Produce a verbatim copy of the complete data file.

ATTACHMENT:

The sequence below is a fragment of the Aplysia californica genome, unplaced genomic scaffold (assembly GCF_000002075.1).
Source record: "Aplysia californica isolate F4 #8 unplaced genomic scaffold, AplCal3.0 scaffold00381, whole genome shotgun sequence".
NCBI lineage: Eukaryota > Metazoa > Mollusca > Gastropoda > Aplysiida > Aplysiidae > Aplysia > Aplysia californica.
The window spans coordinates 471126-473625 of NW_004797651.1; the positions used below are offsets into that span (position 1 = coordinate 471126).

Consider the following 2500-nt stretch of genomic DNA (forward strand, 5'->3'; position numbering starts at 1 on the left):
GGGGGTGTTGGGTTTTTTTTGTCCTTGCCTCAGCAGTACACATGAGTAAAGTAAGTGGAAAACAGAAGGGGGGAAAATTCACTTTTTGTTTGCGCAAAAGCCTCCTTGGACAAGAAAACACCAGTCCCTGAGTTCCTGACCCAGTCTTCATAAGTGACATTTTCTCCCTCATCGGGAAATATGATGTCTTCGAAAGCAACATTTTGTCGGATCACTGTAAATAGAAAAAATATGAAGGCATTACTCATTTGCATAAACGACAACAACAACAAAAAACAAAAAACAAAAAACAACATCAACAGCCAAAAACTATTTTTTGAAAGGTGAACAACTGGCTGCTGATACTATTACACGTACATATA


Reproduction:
The sequence below is a fragment of the Aplysia californica genome, unplaced genomic scaffold (assembly GCF_000002075.1).
Source record: "Aplysia californica isolate F4 #8 unplaced genomic scaffold, AplCal3.0 scaffold00381, whole genome shotgun sequence".
NCBI lineage: Eukaryota > Metazoa > Mollusca > Gastropoda > Aplysiida > Aplysiidae > Aplysia > Aplysia californica.
The window spans coordinates 471126-473625 of NW_004797651.1; the positions used below are offsets into that span (position 1 = coordinate 471126).

Consider the following 2500-nt stretch of genomic DNA (forward strand, 5'->3'; position numbering starts at 1 on the left):
GGGGGTGTTGGGTTTTTTTTGTCCTTGCCTCAGCAGTACACATGAGTAAAGTAAGTGGAAAACAGAAGGGGGGAAAATTCACTTTTTGTTTGCGCAAAAGCCTCCTTGGACAAGAAAACACCAGTCCCTGAGTTCCTGACCCAGTCTTCATAAGTGACATTTTCTCCCTCATCGGGAAATATGATGTCTTCGAAAGCAACATTTTGTCGGATCACTGTAAATAGAAAAAATATGAAGGCATTACTCATTTGCATAAACGACAACAACAACAAAAAACAAAAAACAAAAAACAACATCAACAGCCAAAAACTATTTTTTGAAAGGTGAACAACTGGCTGCTGATACTATTACACGTACATATA